Not what I expected, which is probably good given the somewhat cloying title. It's a little hard to explain why I enjoyed this book, as there's historical exposition interspersed throughout (often begun with "In those days..."), not a great deal of character development, and little of an identifiable plot. The premise of 19-year-old Martha Lessen gentling horses in eastern Oregon in 1917 is largely a device to introduce us to the lives of a community of people. But the author doesn't restrict herself to Martha's point of view, even within a single page, so you get these stark, sometimes startling glimpses into the hearts of people as well. The straightforward prose doesn't demand that you admire or pity or envy the characters, it only presents what is, what always is: people experience worry and laughter and grief and joy, and for most life goes on.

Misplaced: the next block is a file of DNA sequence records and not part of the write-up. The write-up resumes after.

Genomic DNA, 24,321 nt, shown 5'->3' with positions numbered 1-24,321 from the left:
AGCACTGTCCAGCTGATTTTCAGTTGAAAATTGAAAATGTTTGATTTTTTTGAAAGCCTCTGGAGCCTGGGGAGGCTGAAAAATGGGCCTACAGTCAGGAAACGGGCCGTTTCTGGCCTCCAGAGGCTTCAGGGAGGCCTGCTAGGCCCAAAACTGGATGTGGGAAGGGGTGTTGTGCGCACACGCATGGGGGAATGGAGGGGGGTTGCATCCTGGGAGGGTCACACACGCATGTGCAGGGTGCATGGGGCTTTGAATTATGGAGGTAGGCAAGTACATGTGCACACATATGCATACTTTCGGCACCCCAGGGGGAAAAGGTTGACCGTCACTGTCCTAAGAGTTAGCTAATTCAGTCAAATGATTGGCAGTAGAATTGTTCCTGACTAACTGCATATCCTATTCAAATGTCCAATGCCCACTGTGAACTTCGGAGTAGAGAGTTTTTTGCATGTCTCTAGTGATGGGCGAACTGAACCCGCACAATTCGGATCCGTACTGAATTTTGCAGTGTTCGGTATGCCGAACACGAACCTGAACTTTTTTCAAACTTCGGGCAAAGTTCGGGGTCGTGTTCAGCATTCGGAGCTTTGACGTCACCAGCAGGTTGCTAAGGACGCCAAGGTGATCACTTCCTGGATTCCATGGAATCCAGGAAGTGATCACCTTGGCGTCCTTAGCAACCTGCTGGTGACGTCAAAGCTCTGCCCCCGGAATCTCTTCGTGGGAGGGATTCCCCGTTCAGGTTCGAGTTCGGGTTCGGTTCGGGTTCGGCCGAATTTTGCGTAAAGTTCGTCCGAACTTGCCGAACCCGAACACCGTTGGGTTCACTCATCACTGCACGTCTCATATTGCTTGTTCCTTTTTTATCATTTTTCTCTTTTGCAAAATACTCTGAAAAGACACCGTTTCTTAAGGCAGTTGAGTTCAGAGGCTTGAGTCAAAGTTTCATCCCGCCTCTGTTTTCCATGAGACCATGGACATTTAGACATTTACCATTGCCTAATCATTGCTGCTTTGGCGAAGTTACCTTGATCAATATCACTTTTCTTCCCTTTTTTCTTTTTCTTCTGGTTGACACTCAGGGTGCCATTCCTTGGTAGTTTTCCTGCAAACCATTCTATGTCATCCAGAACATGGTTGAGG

In a solipsist modern culture obsessed with texting and "reality" TV, it was refreshing to read a subtle story about empathy. So perhaps in some ways the novel IS told from Martha's point of view, as we perceive in her world a quiet dignity because that is in her own nature.
At the same time that I found the book affecting, I was occasionally amazed at a moment's intuition about a character and would find myself rereading a deceptively simple passage to figure out what Gloss had done to give me that insight. There's the old "show, don't tell" principle for writers, but sometimes I couldn't even figure out what she had shown me that made everything so clear in instant.
Add to that that I finished it in a couple days (and we're talking work days, not even a weekend), and I'd have to call it an understated page-turner.